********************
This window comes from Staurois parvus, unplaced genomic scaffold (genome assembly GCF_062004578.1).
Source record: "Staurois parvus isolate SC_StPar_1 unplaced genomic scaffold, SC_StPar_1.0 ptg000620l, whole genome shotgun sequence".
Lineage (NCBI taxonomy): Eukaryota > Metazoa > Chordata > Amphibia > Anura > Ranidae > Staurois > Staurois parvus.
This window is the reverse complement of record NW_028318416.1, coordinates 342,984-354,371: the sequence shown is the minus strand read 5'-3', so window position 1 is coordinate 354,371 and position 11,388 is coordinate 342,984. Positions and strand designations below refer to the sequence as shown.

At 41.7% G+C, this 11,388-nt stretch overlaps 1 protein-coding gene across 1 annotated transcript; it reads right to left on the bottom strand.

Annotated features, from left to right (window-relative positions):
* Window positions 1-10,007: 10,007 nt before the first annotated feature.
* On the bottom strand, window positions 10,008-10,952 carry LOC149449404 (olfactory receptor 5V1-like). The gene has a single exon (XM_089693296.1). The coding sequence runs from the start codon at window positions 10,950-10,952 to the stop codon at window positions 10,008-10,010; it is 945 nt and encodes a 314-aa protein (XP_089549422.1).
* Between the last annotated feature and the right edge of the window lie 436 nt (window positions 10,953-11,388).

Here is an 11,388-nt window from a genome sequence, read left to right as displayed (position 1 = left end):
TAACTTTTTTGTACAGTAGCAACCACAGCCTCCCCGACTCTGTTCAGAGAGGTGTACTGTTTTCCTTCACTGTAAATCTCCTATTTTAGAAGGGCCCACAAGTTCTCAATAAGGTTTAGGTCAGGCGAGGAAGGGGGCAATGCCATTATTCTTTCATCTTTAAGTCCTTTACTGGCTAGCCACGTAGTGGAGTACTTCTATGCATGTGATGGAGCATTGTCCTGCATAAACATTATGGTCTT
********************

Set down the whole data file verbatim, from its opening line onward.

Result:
This window comes from Staurois parvus, unplaced genomic scaffold (genome assembly GCF_062004578.1).
Source record: "Staurois parvus isolate SC_StPar_1 unplaced genomic scaffold, SC_StPar_1.0 ptg000620l, whole genome shotgun sequence".
Lineage (NCBI taxonomy): Eukaryota > Metazoa > Chordata > Amphibia > Anura > Ranidae > Staurois > Staurois parvus.
This window is the reverse complement of record NW_028318416.1, coordinates 342,984-354,371: the sequence shown is the minus strand read 5'-3', so window position 1 is coordinate 354,371 and position 11,388 is coordinate 342,984. Positions and strand designations below refer to the sequence as shown.

At 41.7% G+C, this 11,388-nt stretch overlaps 1 protein-coding gene across 1 annotated transcript; it reads right to left on the bottom strand.

Annotated features, from left to right (window-relative positions):
* Window positions 1-10,007: 10,007 nt before the first annotated feature.
* On the bottom strand, window positions 10,008-10,952 carry LOC149449404 (olfactory receptor 5V1-like). The gene has a single exon (XM_089693296.1). The coding sequence runs from the start codon at window positions 10,950-10,952 to the stop codon at window positions 10,008-10,010; it is 945 nt and encodes a 314-aa protein (XP_089549422.1).
* Between the last annotated feature and the right edge of the window lie 436 nt (window positions 10,953-11,388).

Here is an 11,388-nt window from a genome sequence, read left to right as displayed (position 1 = left end):
TAACTTTTTTGTACAGTAGCAACCACAGCCTCCCCGACTCTGTTCAGAGAGGTGTACTGTTTTCCTTCACTGTAAATCTCCTATTTTAGAAGGGCCCACAAGTTCTCAATAAGGTTTAGGTCAGGCGAGGAAGGGGGCAATGCCATTATTCTTTCATCTTTAAGTCCTTTACTGGCTAGCCACGTAGTGGAGTACTTCTATGCATGTGATGGAGCATTGTCCTGCATAAACATTATGGTCTT